John Dodd has played a lot of golf courses. The coordinator at Northville, MIbased FPS Training, which develops and plans training programs for major companies such as Ford and Chrysler, was a participant in this year's Inaugural Boyne Classic Golf Tournament. His assessment of the Boyne USA resort's newest course, The Links at Bay Harbor? "It's the finest round of golf I've played in a long, long time," says the U.K. native. And that was with only nine holes finished.

In fact, the entire Bay Harbor project--the reincarnation of a cement plant and limestone quarry into high-end residential communities with spectacular golf and Boyne USA's exclusive Inn at Bay Harbor--has been drawing rave reviews from all quarters long before its scheduled completion.

Showing off these new jewels in the Boyne USA crown was the primary purpose of the Boyne Classic golf tournament, which attracted senior meeting decision-makers from companies such as Ford, GMAC Educational Services, and Maritz Performance Improvement.

The gracious, 200-room Inn at Bay Harbor, set for a late summer 1998 opening, will become Boyne USA's five-star offering, targeted toward high-level corporate and incentive meetings. With the addition of this property, says Michael Choiniere, director of sales and marketing, Boyne USA becomes "the Midwest's premier collection of resorts." The collection also includes Boyne Highlands and Boyne Mountain. (See box, page 168.)

Travel to Another World Participants who flew in for the Boyne Classic, held in early June, landed in Traverse City. (There is jet service into Traverse City from Detroit; travelers connecting through Chicago now fly on commuter planes, but jet service is expected out of Chicago soon.) The drive to Bay Harbor is less than an hour--a little longer to Boyne Highlands, where the group was housed for the two-day event. It's a relaxing ride along the Lake Michigan waterfront, past a string of charming resort towns. An arriving visitor feels tension easing at every bend in the road, as northern Michigan's low-key atmosphere and that famous Midwest amiability begin to work their magic.

"There is an acceptance that one feels in the Midwest--a welcome that's unparalleled," says Jack Findlay, vice president of VSI, a marketing services firm in Bloom-field Hills, MI, and a participant in the Boyne Classic tournament. The way this natural Midwest hospitality emerges as impeccable service at the Boyne resorts is their greatest feature, says Findlay--after the golf, of course. "Boyne offers exceptional golf, a great variety of course styles," he says, "in one of the most beautiful parts of the country."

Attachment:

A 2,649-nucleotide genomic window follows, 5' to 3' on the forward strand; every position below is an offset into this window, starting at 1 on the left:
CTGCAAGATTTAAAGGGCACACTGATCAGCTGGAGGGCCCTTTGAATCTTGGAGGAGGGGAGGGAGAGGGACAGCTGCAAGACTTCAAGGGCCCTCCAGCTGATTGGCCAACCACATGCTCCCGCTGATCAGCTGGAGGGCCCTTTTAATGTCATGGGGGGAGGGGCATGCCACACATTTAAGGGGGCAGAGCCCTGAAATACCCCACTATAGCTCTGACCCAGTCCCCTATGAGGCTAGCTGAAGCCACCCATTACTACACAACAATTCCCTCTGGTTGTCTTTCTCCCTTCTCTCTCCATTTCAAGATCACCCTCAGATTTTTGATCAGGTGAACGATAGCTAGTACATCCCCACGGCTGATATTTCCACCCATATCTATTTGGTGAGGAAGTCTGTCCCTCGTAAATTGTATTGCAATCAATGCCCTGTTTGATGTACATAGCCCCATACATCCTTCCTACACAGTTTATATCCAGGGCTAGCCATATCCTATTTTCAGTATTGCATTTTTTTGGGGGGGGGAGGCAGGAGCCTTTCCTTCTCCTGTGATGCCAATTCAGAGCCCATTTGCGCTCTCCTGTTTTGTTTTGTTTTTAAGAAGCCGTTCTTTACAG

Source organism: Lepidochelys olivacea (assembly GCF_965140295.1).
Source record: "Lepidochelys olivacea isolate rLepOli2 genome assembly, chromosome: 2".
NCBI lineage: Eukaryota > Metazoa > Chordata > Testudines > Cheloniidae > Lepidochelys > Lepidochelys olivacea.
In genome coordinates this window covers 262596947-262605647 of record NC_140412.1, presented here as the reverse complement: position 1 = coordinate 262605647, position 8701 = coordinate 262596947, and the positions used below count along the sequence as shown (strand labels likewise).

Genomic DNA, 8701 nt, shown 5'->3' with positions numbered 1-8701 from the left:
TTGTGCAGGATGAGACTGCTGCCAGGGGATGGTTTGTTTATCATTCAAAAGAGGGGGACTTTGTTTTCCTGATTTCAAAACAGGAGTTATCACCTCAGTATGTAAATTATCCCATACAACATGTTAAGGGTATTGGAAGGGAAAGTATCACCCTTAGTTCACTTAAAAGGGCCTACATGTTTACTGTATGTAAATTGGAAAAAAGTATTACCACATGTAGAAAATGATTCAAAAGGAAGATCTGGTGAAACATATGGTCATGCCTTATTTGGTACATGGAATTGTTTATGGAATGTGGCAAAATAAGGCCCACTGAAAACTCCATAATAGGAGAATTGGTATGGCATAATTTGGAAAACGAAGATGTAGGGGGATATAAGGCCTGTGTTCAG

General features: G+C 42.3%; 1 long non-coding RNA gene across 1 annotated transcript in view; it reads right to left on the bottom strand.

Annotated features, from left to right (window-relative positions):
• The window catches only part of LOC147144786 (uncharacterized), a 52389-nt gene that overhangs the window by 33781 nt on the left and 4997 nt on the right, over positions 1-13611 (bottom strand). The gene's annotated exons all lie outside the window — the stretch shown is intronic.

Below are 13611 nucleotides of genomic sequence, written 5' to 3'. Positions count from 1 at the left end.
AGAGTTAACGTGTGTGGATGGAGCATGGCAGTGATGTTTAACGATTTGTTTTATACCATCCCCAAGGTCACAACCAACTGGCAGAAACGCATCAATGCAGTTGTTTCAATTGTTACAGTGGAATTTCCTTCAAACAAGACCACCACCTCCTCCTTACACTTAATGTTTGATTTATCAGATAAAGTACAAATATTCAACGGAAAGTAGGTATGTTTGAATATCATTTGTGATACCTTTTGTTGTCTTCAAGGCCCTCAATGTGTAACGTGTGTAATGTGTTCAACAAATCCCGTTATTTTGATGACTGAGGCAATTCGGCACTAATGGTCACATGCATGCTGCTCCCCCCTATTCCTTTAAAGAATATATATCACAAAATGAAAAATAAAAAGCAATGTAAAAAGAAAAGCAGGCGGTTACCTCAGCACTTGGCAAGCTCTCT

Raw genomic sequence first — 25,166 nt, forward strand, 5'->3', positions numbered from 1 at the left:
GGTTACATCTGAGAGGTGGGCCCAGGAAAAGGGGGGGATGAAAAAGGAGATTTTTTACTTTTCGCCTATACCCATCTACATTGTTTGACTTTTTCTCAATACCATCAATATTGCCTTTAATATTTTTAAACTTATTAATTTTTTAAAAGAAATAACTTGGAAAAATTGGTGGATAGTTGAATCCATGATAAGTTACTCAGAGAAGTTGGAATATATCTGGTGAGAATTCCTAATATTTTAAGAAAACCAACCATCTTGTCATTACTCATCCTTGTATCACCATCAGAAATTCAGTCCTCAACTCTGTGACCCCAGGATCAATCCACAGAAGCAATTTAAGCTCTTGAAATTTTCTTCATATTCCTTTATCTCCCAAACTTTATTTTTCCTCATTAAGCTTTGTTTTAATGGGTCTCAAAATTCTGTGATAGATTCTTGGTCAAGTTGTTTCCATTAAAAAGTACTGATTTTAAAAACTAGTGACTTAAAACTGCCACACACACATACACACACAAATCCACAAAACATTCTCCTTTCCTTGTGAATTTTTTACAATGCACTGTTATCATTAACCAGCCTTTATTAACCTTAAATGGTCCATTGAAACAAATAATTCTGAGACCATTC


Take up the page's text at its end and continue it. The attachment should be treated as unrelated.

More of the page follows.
That's what the corporate executives had come to see.

"We do a lot of things well at Boyne USA," said Michael Choiniere, welcoming the guests at the opening dinner and pairings party. "We do golf extremely well."

Stephen Kircher, general manager of Boyne USA's Michigan operations (and son of founder Everett Kircher), joined the group for dinner. In his own welcome address, he touched on the history of the site, which has drawn vacationers since 1895, when they came by train and steam- boat. The Victorian-style Inn at Bay Harbor, part of a complex that stretches along five miles of Lake Michigan coastline, is meant to re-create the grandeur of that era.

Rise and Drive Participants gathered for an early breakfast Monday morning, eager to start the day with several hours of golf instruction from the pros of the renowned Nicklaus/Flick Golf School, based in North Palm Beach, FL. After short-game drills and some time at the driving range, the group enjoyed lunch grilled out on a patio atop the Country Club of Boyne--a private clubhouse open for group events.

Following lunch, Boyne Classic golfers rode the short distance to Boyne Mountain and the Monument Course. You know you are playing a mountain course when you have to drive a mile up to the first tee. Signs along the way ("You are halfway there!") reassure you as the path winds through the woods--where you're likely to spot a deer or two. "The course meanders along the hillside with great views of Deer Lake and the hills of northern Michigan," says Bernie Friedrich, Boyne USA's director of golf. "What's different about this course is it plays downhill the whole way, with undulating greens and a lot of breaks, all influenced by the mountain." The Monument Course is so named, he notes, for the monuments at tee boxes dedicated to golf greats such as Sam Snead, Jim Flick, and Kathy Whitworth.